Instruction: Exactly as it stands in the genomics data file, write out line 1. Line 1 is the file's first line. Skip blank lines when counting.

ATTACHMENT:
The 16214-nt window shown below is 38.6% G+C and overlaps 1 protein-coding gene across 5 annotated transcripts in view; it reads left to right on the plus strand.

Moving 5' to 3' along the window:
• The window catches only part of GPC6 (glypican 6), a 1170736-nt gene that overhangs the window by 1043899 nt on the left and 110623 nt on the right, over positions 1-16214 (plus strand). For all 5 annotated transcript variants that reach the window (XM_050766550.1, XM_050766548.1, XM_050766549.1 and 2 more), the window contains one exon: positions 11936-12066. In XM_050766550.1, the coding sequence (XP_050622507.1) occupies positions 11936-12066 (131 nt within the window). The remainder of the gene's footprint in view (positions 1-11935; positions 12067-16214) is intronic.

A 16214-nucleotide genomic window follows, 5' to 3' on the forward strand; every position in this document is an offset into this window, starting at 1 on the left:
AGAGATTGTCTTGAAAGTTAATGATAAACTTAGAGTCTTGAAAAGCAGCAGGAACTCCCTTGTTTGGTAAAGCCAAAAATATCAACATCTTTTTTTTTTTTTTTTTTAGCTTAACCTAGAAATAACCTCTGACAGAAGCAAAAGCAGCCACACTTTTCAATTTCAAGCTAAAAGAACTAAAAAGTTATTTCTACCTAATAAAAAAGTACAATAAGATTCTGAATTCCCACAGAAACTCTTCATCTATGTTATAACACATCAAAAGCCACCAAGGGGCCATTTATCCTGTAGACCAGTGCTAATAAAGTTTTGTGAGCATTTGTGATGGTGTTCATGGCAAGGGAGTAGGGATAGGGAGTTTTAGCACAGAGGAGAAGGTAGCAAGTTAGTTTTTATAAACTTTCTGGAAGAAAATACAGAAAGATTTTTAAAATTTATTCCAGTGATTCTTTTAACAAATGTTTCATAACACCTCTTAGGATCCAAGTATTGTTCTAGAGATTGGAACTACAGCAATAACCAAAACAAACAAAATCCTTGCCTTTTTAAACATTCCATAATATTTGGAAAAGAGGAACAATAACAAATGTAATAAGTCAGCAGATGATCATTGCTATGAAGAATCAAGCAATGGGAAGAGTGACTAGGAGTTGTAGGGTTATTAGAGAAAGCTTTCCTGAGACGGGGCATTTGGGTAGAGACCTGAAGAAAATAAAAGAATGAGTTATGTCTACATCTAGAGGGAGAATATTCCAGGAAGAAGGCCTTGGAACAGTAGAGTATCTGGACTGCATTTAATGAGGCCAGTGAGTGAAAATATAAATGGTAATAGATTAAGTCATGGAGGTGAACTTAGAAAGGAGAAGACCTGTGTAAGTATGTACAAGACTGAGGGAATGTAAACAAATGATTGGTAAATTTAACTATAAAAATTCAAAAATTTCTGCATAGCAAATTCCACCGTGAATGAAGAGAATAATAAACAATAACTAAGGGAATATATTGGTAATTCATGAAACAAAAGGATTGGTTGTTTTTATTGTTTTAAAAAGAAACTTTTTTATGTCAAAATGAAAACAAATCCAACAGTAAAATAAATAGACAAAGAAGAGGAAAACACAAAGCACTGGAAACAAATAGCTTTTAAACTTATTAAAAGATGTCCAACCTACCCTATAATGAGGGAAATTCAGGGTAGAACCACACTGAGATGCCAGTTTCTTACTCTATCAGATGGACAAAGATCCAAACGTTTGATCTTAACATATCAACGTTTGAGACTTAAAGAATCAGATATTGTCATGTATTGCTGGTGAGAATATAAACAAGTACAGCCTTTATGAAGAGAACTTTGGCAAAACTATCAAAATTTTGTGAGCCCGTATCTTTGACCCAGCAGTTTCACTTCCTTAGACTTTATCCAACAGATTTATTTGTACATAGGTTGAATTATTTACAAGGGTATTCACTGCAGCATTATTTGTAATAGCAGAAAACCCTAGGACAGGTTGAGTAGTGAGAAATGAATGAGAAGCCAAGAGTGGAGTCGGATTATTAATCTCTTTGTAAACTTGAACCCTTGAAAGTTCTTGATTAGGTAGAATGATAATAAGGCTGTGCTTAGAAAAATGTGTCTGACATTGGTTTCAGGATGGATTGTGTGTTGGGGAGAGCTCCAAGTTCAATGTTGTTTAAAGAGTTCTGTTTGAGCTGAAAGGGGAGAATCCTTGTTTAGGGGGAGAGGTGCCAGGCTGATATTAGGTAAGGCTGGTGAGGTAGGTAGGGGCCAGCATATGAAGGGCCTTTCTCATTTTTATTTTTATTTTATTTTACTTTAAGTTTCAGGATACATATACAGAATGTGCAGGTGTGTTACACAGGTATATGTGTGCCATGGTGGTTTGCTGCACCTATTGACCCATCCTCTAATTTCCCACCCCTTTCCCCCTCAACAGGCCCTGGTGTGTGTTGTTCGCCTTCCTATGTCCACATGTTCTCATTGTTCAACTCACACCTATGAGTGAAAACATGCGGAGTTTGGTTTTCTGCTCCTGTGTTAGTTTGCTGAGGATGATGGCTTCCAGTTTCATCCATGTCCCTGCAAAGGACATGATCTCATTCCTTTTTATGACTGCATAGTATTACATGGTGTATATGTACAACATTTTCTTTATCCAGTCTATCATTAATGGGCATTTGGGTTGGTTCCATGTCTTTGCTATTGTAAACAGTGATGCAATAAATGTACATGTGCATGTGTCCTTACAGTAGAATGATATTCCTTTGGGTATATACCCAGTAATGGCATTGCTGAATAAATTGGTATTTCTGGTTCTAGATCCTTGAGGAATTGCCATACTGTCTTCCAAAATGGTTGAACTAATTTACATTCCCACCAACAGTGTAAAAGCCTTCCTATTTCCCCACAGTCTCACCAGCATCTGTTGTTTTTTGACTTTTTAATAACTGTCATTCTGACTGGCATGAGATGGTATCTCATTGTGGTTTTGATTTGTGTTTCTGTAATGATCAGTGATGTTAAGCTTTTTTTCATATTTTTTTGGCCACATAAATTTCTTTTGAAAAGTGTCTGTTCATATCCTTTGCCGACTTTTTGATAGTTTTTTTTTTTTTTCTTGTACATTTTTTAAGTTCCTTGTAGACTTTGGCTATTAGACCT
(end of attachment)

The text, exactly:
The 16214-nt window shown below is 38.6% G+C and overlaps 1 protein-coding gene across 5 annotated transcripts in view; it reads left to right on the plus strand.